- Former FDA commissioner Scott Gottlieb shared a new coronavirus update over the weekend, one that included his prediction of a slowdown in the spread of the virus soon.
- His prediction is due to the fact that the US has seen so many cases of the virus during the pandemic. The COVID-19 virus will thus soon start having a harder time finding new people to infect.
- However, it’s not necessarily news worth celebrating, as Gottlieb points to the fact that more “death and disease” will accompany our move towards that slowdown.
Former FDA commissioner Scott Gottlieb is predicting that the coronavirus pandemic will start slowing down soon in a pretty marked way, at least in the US, for a somewhat depressing reason.
It has to do with the fact that the US has been leading the world when it comes to the number of coronavirus cases here — with the total closing in on 6.3 million as of Monday morning, per the latest data from Johns Hopkins University. With so many people having already been infected in the US, Gottlieb thinks we’ll start to see a slowdown in the virus soon on account of the fact that it’s simply running out of new, vulnerable people to infect. That’s according to a coronavirus update he shared over the weekend during an interview on the CBS program Face the Nation.
“The reality is that if we continue to see spread at the rate that we’re seeing it now or something higher than what we’re seeing now, by the end of the year upwards of 20% of the population in the US could have been exposed to the coronavirus,” Gottlieb said, adding that would be the reason we start to see a slowdown as a result of the pandemic’s “natural progression.”
Continued Gottlieb: “I think the tragic consequence of that is there’s going to be a lot of death and disease along the way, but I think by the end of this year, we’re likely to be through at least the most acute phase of this epidemic in part because it’s going to end up infecting a lot more people between now and then.”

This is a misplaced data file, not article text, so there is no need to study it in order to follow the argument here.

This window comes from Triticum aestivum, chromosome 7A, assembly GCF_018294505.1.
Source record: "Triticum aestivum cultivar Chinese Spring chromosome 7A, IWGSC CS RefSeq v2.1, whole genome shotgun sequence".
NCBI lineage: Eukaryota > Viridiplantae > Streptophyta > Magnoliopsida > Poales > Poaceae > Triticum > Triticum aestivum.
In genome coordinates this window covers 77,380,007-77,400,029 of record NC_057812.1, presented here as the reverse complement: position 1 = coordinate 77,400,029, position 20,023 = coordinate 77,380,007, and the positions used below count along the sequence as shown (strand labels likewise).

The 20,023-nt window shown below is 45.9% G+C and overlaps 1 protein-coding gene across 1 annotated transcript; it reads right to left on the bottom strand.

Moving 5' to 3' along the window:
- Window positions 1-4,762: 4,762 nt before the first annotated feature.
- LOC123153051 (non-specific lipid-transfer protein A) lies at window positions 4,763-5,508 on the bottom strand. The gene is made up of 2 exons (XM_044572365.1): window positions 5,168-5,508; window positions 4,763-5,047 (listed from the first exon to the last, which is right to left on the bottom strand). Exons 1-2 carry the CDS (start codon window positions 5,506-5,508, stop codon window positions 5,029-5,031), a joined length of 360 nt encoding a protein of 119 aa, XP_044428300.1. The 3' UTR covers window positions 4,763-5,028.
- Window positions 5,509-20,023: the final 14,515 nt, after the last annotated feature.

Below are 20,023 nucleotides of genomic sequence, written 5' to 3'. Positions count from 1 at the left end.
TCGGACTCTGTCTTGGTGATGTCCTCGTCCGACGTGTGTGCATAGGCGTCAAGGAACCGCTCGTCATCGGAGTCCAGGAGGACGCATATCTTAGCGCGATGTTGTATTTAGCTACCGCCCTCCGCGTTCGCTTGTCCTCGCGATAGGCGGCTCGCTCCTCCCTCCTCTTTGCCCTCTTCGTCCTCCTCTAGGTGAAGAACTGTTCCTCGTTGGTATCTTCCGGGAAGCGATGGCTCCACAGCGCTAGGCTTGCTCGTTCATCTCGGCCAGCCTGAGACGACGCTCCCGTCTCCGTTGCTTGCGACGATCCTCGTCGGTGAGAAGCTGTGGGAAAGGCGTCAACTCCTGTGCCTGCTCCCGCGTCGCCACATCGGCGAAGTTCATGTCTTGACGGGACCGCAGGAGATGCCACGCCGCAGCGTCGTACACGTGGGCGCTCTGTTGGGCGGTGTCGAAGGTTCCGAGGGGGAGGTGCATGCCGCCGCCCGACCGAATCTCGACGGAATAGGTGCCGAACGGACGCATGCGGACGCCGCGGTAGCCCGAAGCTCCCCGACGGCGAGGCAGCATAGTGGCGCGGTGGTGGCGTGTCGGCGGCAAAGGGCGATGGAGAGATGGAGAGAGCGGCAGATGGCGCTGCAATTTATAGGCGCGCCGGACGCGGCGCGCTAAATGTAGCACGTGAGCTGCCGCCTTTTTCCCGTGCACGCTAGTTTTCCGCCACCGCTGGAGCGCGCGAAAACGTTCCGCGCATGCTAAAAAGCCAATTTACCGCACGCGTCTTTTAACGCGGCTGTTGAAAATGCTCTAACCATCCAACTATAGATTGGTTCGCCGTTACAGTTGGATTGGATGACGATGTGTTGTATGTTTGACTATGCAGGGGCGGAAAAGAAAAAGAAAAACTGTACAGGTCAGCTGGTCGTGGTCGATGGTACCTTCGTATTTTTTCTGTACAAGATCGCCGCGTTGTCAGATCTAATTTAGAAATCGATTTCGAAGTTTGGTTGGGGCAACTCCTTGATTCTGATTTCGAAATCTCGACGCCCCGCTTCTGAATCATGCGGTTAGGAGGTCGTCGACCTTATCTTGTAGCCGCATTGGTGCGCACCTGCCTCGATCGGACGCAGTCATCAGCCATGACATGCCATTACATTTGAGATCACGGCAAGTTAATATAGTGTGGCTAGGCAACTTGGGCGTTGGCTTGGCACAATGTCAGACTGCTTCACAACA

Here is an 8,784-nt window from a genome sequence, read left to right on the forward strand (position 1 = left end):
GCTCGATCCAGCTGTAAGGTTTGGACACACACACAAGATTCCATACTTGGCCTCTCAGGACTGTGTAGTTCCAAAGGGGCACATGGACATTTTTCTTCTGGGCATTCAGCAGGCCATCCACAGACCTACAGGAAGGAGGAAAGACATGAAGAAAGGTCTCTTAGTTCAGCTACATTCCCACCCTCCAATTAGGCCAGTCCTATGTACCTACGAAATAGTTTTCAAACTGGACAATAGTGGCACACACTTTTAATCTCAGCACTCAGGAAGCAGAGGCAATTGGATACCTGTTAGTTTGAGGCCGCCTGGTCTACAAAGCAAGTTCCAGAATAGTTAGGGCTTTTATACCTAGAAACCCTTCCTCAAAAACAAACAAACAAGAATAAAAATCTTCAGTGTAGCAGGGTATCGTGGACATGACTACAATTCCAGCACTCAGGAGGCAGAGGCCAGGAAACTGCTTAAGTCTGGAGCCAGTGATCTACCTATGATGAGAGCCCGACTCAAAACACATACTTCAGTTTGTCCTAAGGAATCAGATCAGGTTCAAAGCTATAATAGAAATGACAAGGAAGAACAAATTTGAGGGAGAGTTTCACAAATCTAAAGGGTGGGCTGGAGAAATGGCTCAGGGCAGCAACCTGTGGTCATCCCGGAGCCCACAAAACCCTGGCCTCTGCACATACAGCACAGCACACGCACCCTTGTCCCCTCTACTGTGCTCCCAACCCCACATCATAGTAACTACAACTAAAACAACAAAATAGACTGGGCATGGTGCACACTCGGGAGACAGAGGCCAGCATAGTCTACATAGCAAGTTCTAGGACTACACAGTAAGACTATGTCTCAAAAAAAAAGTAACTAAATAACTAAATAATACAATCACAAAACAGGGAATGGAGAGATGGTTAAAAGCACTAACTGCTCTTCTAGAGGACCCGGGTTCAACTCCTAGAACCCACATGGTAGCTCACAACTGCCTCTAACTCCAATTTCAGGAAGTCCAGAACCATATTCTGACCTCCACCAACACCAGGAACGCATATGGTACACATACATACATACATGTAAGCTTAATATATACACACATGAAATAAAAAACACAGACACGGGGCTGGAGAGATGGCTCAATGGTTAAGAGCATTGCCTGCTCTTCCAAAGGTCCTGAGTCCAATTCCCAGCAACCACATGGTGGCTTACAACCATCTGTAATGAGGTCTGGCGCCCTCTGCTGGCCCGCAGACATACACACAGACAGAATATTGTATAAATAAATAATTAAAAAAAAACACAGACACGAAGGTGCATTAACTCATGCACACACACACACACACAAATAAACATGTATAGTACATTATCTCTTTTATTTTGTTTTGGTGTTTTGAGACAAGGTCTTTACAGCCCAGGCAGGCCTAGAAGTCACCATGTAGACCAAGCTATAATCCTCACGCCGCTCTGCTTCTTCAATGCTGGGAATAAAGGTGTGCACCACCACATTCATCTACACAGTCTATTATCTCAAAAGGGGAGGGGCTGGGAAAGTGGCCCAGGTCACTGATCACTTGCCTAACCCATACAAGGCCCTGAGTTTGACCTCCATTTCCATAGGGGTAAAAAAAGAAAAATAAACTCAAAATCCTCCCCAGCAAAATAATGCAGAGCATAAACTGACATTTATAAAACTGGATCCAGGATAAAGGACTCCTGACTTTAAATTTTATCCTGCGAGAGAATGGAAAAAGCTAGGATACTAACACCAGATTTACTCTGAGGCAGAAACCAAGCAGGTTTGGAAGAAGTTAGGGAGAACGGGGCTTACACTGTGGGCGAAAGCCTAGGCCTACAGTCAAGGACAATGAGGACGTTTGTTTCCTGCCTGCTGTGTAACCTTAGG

Don’t misunderstand, though. The path between here and the point when that slowdown starts to materialize, as Gottlieb made clear, won’t necessarily be a neat one. The price will be high (more “death and disease,” as Gottlieb puts it). Also, another worrisome problem that health officials like him point to is the fact that “people are exhausted.” We’ve been dealing with the COVID-19 pandemic for more than half a year now. Small businesses are hurting. Many have closed for good. And the willingness of some people to comply with the things that are known to reduce the spread of the virus “will start to fray.”
Bottom line: This is not the time to let up in our adherence to measures like wearing a face mask and social-distancing. The first vaccine appears tantalizingly close, but there’s also the fact that we’re entering what could be a historically problematic winter, from a health perspective. Clinics and hospitals will have two major respiratory illnesses to deal with in the fall and winter — coronavirus, as well as the normal flu season — instead of just one.